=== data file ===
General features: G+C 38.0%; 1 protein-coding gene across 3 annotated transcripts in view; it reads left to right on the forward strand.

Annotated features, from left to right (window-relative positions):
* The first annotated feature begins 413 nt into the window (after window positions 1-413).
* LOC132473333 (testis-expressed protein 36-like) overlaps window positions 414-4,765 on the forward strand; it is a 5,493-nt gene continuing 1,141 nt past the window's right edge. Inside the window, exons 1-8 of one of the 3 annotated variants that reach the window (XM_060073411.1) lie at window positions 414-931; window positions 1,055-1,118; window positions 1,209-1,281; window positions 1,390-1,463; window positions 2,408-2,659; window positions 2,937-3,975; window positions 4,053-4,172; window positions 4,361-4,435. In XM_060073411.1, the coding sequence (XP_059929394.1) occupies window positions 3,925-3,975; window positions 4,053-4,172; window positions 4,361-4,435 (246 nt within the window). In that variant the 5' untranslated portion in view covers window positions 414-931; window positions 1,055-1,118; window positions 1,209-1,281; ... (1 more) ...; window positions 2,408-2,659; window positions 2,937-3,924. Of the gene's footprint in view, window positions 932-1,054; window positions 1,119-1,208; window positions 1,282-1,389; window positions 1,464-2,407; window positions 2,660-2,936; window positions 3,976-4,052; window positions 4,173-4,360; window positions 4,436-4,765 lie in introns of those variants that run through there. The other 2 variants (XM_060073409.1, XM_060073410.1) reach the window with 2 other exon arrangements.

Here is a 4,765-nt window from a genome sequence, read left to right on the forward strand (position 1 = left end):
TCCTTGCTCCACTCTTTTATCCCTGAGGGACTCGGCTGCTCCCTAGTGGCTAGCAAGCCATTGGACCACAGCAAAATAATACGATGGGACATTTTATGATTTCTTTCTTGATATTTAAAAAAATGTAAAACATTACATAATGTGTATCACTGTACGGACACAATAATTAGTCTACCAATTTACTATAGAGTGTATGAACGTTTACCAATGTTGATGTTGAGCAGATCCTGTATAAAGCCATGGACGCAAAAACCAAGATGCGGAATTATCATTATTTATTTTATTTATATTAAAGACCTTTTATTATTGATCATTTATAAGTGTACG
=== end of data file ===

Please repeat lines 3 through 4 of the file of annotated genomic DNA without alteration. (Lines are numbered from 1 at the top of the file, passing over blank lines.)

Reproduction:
* The first annotated feature begins 413 nt into the window (after window positions 1-413).
* LOC132473333 (testis-expressed protein 36-like) overlaps window positions 414-4,765 on the forward strand; it is a 5,493-nt gene continuing 1,141 nt past the window's right edge. Inside the window, exons 1-8 of one of the 3 annotated variants that reach the window (XM_060073411.1) lie at window positions 414-931; window positions 1,055-1,118; window positions 1,209-1,281; window positions 1,390-1,463; window positions 2,408-2,659; window positions 2,937-3,975; window positions 4,053-4,172; window positions 4,361-4,435. In XM_060073411.1, the coding sequence (XP_059929394.1) occupies window positions 3,925-3,975; window positions 4,053-4,172; window positions 4,361-4,435 (246 nt within the window). In that variant the 5' untranslated portion in view covers window positions 414-931; window positions 1,055-1,118; window positions 1,209-1,281; ... (1 more) ...; window positions 2,408-2,659; window positions 2,937-3,924. Of the gene's footprint in view, window positions 932-1,054; window positions 1,119-1,208; window positions 1,282-1,389; window positions 1,464-2,407; window positions 2,660-2,936; window positions 3,976-4,052; window positions 4,173-4,360; window positions 4,436-4,765 lie in introns of those variants that run through there. The other 2 variants (XM_060073409.1, XM_060073410.1) reach the window with 2 other exon arrangements.